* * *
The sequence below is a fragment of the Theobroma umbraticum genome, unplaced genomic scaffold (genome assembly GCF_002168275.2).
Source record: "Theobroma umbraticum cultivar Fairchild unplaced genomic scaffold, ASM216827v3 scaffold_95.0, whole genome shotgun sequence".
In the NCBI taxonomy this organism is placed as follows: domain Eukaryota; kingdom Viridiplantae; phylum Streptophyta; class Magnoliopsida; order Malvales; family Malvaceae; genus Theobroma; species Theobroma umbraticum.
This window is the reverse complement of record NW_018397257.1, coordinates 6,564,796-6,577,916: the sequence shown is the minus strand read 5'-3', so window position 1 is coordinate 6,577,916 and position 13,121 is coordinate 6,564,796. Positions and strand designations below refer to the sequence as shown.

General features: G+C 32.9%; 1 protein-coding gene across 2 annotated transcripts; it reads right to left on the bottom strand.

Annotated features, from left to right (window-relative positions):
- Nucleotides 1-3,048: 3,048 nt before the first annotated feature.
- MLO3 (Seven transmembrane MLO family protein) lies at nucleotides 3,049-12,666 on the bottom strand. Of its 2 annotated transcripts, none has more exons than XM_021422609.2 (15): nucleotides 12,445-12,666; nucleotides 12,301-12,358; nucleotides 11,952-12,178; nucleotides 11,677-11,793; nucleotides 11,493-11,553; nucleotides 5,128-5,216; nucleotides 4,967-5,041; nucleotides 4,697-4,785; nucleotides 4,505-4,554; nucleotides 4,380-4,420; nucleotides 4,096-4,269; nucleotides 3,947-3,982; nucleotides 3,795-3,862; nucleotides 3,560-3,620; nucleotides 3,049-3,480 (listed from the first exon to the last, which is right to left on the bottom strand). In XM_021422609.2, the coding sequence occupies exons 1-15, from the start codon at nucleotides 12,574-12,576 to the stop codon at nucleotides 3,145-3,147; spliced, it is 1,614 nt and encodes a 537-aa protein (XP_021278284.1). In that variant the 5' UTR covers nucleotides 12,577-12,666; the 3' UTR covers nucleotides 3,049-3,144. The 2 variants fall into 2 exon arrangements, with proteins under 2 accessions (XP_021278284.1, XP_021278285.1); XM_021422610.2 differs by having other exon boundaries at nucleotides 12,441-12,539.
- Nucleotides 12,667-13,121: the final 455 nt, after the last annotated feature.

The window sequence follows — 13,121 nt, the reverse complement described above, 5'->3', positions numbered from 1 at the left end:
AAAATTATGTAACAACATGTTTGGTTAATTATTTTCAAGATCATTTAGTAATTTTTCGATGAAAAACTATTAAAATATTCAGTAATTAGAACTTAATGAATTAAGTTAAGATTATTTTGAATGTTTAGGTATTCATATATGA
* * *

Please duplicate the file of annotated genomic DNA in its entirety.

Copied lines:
The sequence below is a fragment of the Theobroma umbraticum genome, unplaced genomic scaffold (genome assembly GCF_002168275.2).
Source record: "Theobroma umbraticum cultivar Fairchild unplaced genomic scaffold, ASM216827v3 scaffold_95.0, whole genome shotgun sequence".
In the NCBI taxonomy this organism is placed as follows: domain Eukaryota; kingdom Viridiplantae; phylum Streptophyta; class Magnoliopsida; order Malvales; family Malvaceae; genus Theobroma; species Theobroma umbraticum.
This window is the reverse complement of record NW_018397257.1, coordinates 6,564,796-6,577,916: the sequence shown is the minus strand read 5'-3', so window position 1 is coordinate 6,577,916 and position 13,121 is coordinate 6,564,796. Positions and strand designations below refer to the sequence as shown.

General features: G+C 32.9%; 1 protein-coding gene across 2 annotated transcripts; it reads right to left on the bottom strand.

Annotated features, from left to right (window-relative positions):
- Nucleotides 1-3,048: 3,048 nt before the first annotated feature.
- MLO3 (Seven transmembrane MLO family protein) lies at nucleotides 3,049-12,666 on the bottom strand. Of its 2 annotated transcripts, none has more exons than XM_021422609.2 (15): nucleotides 12,445-12,666; nucleotides 12,301-12,358; nucleotides 11,952-12,178; nucleotides 11,677-11,793; nucleotides 11,493-11,553; nucleotides 5,128-5,216; nucleotides 4,967-5,041; nucleotides 4,697-4,785; nucleotides 4,505-4,554; nucleotides 4,380-4,420; nucleotides 4,096-4,269; nucleotides 3,947-3,982; nucleotides 3,795-3,862; nucleotides 3,560-3,620; nucleotides 3,049-3,480 (listed from the first exon to the last, which is right to left on the bottom strand). In XM_021422609.2, the coding sequence occupies exons 1-15, from the start codon at nucleotides 12,574-12,576 to the stop codon at nucleotides 3,145-3,147; spliced, it is 1,614 nt and encodes a 537-aa protein (XP_021278284.1). In that variant the 5' UTR covers nucleotides 12,577-12,666; the 3' UTR covers nucleotides 3,049-3,144. The 2 variants fall into 2 exon arrangements, with proteins under 2 accessions (XP_021278284.1, XP_021278285.1); XM_021422610.2 differs by having other exon boundaries at nucleotides 12,441-12,539.
- Nucleotides 12,667-13,121: the final 455 nt, after the last annotated feature.

The window sequence follows — 13,121 nt, the reverse complement described above, 5'->3', positions numbered from 1 at the left end:
AAAATTATGTAACAACATGTTTGGTTAATTATTTTCAAGATCATTTAGTAATTTTTCGATGAAAAACTATTAAAATATTCAGTAATTAGAACTTAATGAATTAAGTTAAGATTATTTTGAATGTTTAGGTATTCATATATGA